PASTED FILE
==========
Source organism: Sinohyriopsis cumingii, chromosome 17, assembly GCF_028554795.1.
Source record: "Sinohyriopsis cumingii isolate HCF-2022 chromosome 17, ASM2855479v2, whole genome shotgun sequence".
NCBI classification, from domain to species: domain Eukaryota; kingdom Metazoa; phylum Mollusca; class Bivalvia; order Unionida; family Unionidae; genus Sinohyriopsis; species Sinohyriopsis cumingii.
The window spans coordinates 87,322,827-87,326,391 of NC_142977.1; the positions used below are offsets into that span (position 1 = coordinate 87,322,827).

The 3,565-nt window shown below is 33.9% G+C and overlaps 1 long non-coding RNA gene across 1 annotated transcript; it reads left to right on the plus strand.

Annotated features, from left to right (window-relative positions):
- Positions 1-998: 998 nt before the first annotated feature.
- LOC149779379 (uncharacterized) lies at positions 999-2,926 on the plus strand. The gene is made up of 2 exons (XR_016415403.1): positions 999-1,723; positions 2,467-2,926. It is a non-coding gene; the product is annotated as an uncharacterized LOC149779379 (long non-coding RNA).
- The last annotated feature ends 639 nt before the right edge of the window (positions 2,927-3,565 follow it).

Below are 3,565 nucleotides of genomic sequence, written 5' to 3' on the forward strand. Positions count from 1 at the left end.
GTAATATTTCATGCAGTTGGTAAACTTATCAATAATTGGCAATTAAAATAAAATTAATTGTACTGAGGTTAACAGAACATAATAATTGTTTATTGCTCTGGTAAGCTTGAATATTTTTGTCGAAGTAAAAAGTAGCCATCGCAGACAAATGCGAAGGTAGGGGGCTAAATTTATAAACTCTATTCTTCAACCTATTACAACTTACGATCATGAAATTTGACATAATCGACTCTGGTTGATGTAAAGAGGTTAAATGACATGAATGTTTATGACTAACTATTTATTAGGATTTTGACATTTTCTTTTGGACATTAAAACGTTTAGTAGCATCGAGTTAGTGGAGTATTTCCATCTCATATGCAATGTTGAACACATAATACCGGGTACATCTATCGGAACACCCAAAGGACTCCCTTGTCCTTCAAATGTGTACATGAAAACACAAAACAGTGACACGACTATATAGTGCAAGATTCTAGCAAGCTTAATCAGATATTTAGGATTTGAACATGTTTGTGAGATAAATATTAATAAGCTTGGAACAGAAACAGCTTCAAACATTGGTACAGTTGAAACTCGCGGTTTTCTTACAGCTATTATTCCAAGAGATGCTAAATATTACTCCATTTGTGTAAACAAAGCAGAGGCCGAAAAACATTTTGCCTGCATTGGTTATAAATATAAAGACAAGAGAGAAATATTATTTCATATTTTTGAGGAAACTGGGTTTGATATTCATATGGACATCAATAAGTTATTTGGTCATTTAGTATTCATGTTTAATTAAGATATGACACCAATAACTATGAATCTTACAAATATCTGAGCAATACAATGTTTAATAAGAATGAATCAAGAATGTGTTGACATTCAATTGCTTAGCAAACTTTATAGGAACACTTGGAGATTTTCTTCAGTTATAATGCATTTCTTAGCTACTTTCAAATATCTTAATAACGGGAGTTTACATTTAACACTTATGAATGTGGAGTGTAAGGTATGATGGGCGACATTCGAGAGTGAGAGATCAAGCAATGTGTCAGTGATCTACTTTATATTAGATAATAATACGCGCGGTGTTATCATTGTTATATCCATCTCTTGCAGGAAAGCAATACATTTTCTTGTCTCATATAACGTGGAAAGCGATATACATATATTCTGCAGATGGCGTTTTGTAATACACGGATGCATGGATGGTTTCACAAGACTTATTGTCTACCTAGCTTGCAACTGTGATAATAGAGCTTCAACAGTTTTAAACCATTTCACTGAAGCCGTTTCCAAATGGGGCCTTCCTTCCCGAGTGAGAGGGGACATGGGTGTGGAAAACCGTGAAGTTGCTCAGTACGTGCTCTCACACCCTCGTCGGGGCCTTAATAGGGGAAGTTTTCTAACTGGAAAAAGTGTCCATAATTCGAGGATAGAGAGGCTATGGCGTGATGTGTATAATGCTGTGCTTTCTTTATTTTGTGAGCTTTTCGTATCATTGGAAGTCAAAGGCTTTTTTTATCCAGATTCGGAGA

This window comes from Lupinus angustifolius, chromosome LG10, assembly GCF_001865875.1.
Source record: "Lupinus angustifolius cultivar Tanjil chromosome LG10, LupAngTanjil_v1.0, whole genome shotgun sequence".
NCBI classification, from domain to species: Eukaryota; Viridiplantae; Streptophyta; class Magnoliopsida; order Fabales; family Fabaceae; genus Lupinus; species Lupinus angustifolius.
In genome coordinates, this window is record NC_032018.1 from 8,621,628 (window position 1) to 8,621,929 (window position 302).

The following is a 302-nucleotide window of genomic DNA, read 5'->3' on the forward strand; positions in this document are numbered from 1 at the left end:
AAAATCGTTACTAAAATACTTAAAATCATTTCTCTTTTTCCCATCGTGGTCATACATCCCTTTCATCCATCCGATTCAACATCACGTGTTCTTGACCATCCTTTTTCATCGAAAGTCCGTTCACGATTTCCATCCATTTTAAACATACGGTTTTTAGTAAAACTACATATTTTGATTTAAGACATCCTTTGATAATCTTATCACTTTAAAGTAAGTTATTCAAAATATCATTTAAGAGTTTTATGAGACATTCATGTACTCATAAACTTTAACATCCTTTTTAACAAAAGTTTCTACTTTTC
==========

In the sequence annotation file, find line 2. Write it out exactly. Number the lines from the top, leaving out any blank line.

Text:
Source record: "Sinohyriopsis cumingii isolate HCF-2022 chromosome 17, ASM2855479v2, whole genome shotgun sequence".